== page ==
Complement has emerged as a likely driver of the immune response and end-organ damage in COVID-19. In patients with severe disease, deposition of terminal complement and microthrombosis have been observed in the lung, skin, kidney, and heart.1, 2, 3, 4 Recently, we demonstrated that the severe acute respiratory syndrome coronavirus 2 (SARS-CoV-2) spike protein leads to amplification of the alternative pathway of complement on cell surfaces through competition with complement factor H (CFH) for binding heparan sulfate.5 Thus, in vitro, the SARS-CoV-2 spike protein can convert an inactivator surface to an activator surface on nucleated cells.
Two messenger RNA (mRNA)-based vaccines that lead to transient expression of the SARS-CoV-2 spike protein are highly efficacious in preventing severe infection.6 , 7 Reactions to these vaccines are generally mild; however, increased complement amplification could theoretically lead to more severe effects in diseases like paroxysmal nocturnal hemoglobinuria (PNH), where blood cells lack complement regulatory proteins.8 Here, we describe significant adverse reactions to COVID-19 vaccines in 4 patients with PNH. We also present 2 patients with PNH who received the vaccine without significant adverse effects or hemolysis.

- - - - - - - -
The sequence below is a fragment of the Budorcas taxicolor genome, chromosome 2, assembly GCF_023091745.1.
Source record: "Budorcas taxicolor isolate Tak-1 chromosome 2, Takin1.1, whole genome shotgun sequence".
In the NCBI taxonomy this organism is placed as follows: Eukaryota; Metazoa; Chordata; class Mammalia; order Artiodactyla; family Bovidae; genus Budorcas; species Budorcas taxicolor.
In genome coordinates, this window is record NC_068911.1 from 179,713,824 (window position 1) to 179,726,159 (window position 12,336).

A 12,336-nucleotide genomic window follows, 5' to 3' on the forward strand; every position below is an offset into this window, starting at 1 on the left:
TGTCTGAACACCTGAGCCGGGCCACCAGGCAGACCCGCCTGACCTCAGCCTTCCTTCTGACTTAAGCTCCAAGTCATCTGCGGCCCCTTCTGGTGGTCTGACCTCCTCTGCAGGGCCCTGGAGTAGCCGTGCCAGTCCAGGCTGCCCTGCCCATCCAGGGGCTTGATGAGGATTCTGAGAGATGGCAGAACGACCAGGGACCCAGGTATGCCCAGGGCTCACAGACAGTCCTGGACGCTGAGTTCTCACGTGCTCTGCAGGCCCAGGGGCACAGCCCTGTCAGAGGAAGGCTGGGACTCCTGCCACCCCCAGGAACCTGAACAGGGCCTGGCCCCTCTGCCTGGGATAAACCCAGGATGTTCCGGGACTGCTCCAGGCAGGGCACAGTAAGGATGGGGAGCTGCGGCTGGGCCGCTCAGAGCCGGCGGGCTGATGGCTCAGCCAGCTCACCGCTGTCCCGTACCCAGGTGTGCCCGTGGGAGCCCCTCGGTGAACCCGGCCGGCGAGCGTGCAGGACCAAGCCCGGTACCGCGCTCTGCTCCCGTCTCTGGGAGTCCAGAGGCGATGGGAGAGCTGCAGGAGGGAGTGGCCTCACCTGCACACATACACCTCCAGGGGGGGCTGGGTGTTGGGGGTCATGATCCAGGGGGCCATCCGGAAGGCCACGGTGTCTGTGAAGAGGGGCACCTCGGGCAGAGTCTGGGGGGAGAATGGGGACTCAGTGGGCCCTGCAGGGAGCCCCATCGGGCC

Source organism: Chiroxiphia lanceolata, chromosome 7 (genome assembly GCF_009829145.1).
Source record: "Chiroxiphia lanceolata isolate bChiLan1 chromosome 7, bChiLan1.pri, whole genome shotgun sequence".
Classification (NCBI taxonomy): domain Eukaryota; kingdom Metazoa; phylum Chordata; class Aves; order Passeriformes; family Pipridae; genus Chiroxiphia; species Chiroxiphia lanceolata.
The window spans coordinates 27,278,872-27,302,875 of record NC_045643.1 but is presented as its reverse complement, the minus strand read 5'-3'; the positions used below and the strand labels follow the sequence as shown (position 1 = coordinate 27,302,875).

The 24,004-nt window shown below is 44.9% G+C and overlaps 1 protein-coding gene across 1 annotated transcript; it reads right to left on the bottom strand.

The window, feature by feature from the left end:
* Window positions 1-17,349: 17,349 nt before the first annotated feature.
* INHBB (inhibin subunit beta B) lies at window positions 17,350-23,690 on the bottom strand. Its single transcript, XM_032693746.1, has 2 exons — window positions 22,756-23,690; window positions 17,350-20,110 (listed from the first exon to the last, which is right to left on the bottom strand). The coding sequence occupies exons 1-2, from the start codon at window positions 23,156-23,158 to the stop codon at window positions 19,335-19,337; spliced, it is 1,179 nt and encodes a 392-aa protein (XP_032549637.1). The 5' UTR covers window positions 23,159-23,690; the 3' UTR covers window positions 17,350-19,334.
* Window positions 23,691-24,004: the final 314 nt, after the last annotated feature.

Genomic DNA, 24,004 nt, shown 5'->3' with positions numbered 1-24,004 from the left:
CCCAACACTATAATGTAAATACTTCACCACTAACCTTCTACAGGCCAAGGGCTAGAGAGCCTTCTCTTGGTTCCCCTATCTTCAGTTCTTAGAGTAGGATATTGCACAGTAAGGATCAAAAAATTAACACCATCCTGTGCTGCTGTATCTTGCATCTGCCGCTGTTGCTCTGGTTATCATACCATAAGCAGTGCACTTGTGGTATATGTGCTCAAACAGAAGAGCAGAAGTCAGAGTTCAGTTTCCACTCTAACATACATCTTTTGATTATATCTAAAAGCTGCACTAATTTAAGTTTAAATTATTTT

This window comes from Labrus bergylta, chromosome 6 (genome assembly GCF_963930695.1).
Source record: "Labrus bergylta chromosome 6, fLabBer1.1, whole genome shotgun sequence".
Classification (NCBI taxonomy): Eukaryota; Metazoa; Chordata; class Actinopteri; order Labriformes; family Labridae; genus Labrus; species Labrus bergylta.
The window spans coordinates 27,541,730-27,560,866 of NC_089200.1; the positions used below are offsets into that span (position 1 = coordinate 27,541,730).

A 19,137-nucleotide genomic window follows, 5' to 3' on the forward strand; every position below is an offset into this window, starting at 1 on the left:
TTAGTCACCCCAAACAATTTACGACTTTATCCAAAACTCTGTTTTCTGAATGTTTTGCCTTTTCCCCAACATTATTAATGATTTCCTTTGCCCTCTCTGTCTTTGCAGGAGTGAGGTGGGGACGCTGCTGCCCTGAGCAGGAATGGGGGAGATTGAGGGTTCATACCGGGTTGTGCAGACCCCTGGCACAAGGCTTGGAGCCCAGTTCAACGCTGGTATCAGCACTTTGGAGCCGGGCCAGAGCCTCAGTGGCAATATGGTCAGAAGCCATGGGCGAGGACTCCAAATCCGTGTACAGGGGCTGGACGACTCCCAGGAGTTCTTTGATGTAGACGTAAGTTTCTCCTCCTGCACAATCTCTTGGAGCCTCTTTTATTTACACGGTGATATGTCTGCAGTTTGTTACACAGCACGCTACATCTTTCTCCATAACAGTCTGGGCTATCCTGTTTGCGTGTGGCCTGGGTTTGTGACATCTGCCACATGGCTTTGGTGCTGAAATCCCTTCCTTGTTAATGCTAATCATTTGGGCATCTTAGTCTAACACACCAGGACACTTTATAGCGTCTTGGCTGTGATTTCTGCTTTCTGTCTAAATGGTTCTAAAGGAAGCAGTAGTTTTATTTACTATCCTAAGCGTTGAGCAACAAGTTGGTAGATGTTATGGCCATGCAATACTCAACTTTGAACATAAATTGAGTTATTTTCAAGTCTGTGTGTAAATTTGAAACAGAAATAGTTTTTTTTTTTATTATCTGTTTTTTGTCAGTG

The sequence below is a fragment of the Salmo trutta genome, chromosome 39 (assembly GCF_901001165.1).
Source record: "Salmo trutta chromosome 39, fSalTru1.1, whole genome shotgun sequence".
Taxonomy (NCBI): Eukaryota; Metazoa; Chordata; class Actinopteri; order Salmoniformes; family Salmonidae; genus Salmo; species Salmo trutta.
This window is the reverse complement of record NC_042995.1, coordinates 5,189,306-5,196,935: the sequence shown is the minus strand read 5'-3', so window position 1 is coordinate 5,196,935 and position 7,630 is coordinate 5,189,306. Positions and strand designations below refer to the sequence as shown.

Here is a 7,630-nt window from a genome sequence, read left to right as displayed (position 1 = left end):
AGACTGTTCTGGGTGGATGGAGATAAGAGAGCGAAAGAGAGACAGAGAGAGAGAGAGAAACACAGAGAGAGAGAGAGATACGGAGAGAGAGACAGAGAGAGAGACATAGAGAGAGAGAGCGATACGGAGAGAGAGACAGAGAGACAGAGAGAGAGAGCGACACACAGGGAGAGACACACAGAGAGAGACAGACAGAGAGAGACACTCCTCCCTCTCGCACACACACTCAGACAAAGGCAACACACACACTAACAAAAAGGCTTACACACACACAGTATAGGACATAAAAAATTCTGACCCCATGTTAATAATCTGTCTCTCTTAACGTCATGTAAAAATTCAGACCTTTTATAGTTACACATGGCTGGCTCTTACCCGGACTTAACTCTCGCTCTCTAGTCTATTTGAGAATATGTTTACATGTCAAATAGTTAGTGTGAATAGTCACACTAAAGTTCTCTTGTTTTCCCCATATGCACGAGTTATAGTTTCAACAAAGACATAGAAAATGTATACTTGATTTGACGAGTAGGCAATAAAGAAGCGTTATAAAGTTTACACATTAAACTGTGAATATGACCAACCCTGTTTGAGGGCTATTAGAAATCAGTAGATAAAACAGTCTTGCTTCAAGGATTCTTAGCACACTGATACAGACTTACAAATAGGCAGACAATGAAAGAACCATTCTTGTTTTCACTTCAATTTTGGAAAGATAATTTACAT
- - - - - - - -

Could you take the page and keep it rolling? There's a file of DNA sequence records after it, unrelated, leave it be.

Patient characteristics and reactions to the COVID-19 vaccines are shown in Table 1 . Patients were identified based on self-report of receiving the vaccine. Patients were aged 25 to 63 years, had PNH granulocyte clones of ≥80%, and had not received transfusions in the past year. Reactions occurred from the day of administration to 5 days later and lasted 1 to 6 days. Four of 6 patients reported fever. Patients 2, 3, and 4 experienced severe hemolysis with 2 to 4 g/dL hemoglobin decrease. Patient 1 had a presumptive thrombotic manifestation. Patients 5 and 6 received both doses of the Pfizer-BioNTech BNT162b2 (Pfizer-BioNTech) COVID-19 vaccine without clinical or laboratory signs of hemolysis.
For More Information: https://pubmed.ncbi.nlm.nih.gov/33933145/